• As the usage of machines and robots in various fields such as distribution systems, store management, ordering, and food prep increases, the distinguishing freshness of Joe & The Juice is expected to become a common characteristic across all stores. The company’s culture of communication and its dedication to providing a differentiated experience may also be overtaken by the convenience of automation and changes in customer consumption trends. Paradoxically, however, as more stores become automated and reliant on robots, Joe & The Juice as a brand may receive even more attention for its emphasis on intimate customer communication and employee-generated store atmospheres.
  • The company also needs to think about the dilution of brand philosophy and value during their expansion into the global arena. In August 2015, Joe & The Juice opened its first Asian branch in Korea, but since the SWAT team (that helps with the initial launching) has left, the store has lapsed into an ordinary juice bar indifferentiable from its competitors. None of the nine locations in Korea feature the unique attractions of Joe & The Juice: charming interior design, trendy music, juicers who make conversations with customers and perform tricks, etc.
  • Having successfully expanded from Europe to the U.S., Joe & The Juice will need to question whether its core values can be maintained in other regions with different cultural backgrounds and whether these values will be equally accepted and preferred by customers in foreign markets.

Human job crisis caused by automation and customer perception are challenges that must be addressed moving forward.

  • Automation is directly linked to the social issue of job security. Concerns about machines replacing human jobs have persisted since the advent of industrialization in the early 19th century. Many economists at the time had said that while technological advances could eliminate some jobs, the fear that humans will be replaced by machines is groundless.
  • These economists were right about the transition from agricultural societies to industrialization, but today’s advances in technology are so much more sophisticated and capable of complex tasks that people are now thinking, “things will be different this time.” People’s concerns are growing as industry growth, job opportunities, and income rate all become unpredictable.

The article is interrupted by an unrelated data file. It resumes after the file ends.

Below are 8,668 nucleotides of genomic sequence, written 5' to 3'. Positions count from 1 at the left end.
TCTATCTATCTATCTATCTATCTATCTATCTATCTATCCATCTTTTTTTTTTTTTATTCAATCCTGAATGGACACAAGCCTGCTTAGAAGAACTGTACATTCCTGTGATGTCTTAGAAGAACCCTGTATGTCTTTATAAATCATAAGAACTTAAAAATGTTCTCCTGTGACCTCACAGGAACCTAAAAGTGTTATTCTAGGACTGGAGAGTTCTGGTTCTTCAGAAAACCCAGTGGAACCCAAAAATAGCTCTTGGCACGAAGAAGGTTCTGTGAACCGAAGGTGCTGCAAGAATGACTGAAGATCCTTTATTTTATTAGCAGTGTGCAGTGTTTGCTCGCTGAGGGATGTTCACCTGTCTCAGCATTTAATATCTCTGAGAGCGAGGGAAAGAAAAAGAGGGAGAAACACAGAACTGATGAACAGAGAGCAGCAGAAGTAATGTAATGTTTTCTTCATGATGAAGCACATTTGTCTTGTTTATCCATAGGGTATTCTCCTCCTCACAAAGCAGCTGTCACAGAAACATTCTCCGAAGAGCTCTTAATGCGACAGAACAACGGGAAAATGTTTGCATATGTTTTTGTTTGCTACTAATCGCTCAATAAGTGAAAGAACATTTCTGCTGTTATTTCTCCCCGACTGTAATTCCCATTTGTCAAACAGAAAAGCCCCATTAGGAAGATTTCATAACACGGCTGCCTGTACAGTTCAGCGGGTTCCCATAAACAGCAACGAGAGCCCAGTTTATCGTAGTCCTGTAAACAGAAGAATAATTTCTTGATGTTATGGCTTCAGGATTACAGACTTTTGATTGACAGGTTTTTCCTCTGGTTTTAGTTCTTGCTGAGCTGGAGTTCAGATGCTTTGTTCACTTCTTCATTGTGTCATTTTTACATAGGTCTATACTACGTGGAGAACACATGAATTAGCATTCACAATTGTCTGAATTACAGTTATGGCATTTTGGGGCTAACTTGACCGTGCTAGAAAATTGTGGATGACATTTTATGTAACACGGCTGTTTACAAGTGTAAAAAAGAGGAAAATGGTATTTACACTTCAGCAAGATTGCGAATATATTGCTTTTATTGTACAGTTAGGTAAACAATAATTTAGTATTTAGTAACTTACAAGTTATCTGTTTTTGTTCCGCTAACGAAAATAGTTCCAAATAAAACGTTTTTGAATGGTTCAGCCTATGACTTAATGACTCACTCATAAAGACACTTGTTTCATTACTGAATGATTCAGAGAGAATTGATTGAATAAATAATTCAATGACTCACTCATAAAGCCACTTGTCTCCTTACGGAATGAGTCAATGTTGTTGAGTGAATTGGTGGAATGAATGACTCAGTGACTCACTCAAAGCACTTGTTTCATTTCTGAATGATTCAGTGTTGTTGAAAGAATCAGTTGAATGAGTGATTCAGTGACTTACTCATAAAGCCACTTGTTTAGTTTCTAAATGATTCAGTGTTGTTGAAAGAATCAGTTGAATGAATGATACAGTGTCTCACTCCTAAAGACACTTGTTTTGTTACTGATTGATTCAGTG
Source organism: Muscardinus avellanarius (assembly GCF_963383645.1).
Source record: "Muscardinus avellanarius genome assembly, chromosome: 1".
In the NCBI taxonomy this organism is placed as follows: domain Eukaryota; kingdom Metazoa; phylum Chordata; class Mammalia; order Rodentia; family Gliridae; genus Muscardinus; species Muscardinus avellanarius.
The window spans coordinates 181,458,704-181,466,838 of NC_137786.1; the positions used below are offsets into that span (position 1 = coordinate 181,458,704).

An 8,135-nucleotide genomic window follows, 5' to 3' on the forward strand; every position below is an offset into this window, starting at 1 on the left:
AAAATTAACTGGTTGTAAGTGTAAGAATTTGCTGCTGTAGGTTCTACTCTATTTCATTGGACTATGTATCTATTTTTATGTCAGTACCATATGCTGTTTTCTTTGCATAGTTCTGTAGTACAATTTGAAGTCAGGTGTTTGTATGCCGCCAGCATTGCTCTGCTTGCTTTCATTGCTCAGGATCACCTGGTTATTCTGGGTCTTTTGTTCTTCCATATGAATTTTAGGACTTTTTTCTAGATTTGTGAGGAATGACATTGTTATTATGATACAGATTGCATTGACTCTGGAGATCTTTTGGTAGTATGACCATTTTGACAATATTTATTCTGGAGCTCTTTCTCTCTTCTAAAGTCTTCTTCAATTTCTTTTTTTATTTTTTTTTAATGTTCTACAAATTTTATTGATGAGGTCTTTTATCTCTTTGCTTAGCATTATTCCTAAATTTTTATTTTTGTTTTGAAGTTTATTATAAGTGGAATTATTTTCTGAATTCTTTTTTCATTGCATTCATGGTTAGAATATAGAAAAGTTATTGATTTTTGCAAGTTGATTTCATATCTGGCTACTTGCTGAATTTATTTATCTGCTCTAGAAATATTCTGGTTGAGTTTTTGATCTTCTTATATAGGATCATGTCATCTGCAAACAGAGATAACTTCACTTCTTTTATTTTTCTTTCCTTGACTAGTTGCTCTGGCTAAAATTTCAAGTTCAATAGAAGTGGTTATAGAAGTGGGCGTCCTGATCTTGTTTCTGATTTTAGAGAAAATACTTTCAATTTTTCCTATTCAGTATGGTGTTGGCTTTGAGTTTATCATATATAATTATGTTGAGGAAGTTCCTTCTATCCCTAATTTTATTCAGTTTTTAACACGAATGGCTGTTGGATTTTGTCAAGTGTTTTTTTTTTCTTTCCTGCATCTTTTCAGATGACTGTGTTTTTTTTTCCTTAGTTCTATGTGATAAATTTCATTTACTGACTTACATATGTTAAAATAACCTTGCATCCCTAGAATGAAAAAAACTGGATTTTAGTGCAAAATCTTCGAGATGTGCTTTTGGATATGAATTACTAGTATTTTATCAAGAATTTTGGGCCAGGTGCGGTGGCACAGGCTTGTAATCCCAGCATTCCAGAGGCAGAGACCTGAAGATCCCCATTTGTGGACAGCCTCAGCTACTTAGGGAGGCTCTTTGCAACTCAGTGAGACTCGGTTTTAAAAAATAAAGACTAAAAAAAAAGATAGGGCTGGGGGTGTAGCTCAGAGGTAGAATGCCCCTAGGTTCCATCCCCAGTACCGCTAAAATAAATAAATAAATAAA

• There needs to be a social awareness about and preparation for the possibility that technological advancements will eventually create machines superior to humans in all capacities. Will humans and machines share jobs based on comparative advantage theory, or will the concept and value of labor be completely overturned because machines will completely replace humans? Without proper institutional support and social preparation, people's concerns over jobs could pose a major obstacle to the popularization of automation.
  • People's reactions to automation also vary between countries and between fields. According to a survey of 1,000 men and women ages 19-59, compiled by a Korean market research company called Embrain Trend Monitor, preference for non-face-to-face services such as automated cashiers has increased. 85.9% of all respondents, regardless of gender and age, said they prefer a place where they can shop quietly rather than talk to an employee. As much as 66.7% of consumers actually felt uncomfortable about eager, friendly service.
  • According to a recent survey of 2,021 Internet users by the Brookings Institute in the U.S., 61% of respondents said robots are “very” or “somewhat” uncomfortable. Concerning their interest in robots, consumers are more likely to feel averse to them in areas closely related to their lives, such as household cleaning (20%), bodyguards (17%) and care for the elderly (9%).